Soylent Green and Rob Rhinehart’s Soylent

Soylent Green (Richard Fleischer, 1973) is about a world where people, as a consequence of their own indulgences, are forced to live primitive lives. Rob Rhinehart, inventor of Soylent, the meal replacement, desires for the world to regain control over its consumerist tendencies as a way of resisting the possibility of a Soylent Green world.      What is effective about the existence of Soylent is that it refocuses the problem on people. As Robin Murray wrote, “The crime is against humanity, not nature” (p. 94). As a result, it allows us to reexamine our habits and culture in general to identify what truly is necessary and what is a distraction. Lizzie Widdicombe articulates this feeling when she tried Soylent for three days. “Soylent makes you realize how many daily indulgences we allow ourselves in the name of sustenance” (2014, May 12). By realizing this, it becomes a short-term concern that is controllable for each individual. In other words, it becomes viewed as a problem that can be fixed by small changes made by every individual. This is what both Rhinehart and Soylent Green have in common which is they render the issue of over-consumption a human error. They highlight our culture, one that takes for granted the privileges it consumes, as something that should and can be changed.

Both Rhinehart and the film beg the question of primitiveness and where it belongs within a society that has developed for itself rules that throughout history have increasingly solidified. We exist in a culture where if a luxury like electricity must be manually generated like Sol does in the film, then other forms of artificial light will be searched for even if they are dangerous to the eyes and the environment. Acknowledging the passivity that people have slowly acquired through time, certain measures must be met in order to become active occupiers of the planet.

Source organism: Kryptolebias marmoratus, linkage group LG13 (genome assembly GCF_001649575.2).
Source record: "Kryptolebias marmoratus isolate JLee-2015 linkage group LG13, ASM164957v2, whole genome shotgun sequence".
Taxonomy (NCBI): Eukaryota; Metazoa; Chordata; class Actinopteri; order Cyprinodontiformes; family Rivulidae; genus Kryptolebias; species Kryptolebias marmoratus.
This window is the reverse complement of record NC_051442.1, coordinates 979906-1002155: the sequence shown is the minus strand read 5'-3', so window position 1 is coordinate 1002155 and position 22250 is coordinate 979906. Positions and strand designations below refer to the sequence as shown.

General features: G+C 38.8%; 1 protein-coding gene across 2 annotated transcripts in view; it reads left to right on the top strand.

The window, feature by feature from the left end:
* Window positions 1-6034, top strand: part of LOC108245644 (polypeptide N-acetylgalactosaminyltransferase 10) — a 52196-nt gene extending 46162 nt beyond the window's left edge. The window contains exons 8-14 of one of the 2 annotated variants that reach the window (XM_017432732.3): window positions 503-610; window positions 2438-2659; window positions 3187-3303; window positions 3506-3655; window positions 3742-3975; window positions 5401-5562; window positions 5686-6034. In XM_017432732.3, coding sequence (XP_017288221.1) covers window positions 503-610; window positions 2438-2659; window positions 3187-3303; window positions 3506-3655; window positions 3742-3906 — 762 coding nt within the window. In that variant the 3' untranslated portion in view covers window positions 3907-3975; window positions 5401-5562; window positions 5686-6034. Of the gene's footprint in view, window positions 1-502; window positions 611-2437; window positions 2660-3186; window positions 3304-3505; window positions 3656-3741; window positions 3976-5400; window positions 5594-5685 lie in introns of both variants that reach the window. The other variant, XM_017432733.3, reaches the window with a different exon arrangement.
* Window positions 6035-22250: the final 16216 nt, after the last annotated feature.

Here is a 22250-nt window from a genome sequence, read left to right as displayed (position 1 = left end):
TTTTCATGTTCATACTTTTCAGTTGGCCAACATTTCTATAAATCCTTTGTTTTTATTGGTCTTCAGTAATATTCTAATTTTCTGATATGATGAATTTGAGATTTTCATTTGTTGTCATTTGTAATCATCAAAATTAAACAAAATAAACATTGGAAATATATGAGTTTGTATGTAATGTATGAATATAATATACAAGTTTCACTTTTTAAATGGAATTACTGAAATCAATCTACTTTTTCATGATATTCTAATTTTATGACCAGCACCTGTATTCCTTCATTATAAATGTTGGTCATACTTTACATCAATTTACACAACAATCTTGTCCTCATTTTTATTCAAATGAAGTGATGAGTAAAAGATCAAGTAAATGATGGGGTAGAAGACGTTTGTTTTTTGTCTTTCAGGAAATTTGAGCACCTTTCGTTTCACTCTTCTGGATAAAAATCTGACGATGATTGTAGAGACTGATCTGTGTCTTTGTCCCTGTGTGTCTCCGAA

Rhinehart proposes that Soylent motivates drinkers to become more active because they are no longer distracted by what can be considered the world’s way of interrupting progress. These interruptions are consumer habits that intend on stunting human development because it promises a future of consumerism. Our way of living should be reexamined so we can eliminate all that has gained power at the periphery of industrialization. Destructive habits can be exposed and rid of.

We can argue that these habits have somehow taken us back to a time where human sustenance is the center of attention. However, in the context of modern civilization, human sustenance has become a product. TV dinners and take-out are part of a culture where we have accepted being primitive. In other words, a better and healthier way is not being searched for. Soylent is an extreme measure that aids in people’s awareness of such a culture. Food becomes something to enjoy and not taken for granted.

A reason it is considered primitive is because the art of food is disregarded. The appreciation of food is disappearing as people’s unhealthy indulgences continue. Realistically, we have reached a point in time where our days should not be devoted completely to the necessities of life; where those necessities can be viewed as art. However, the opposite has happened where consumerist culture has attracted attention to now-trivial concerns that work as distractions from a productive way of living.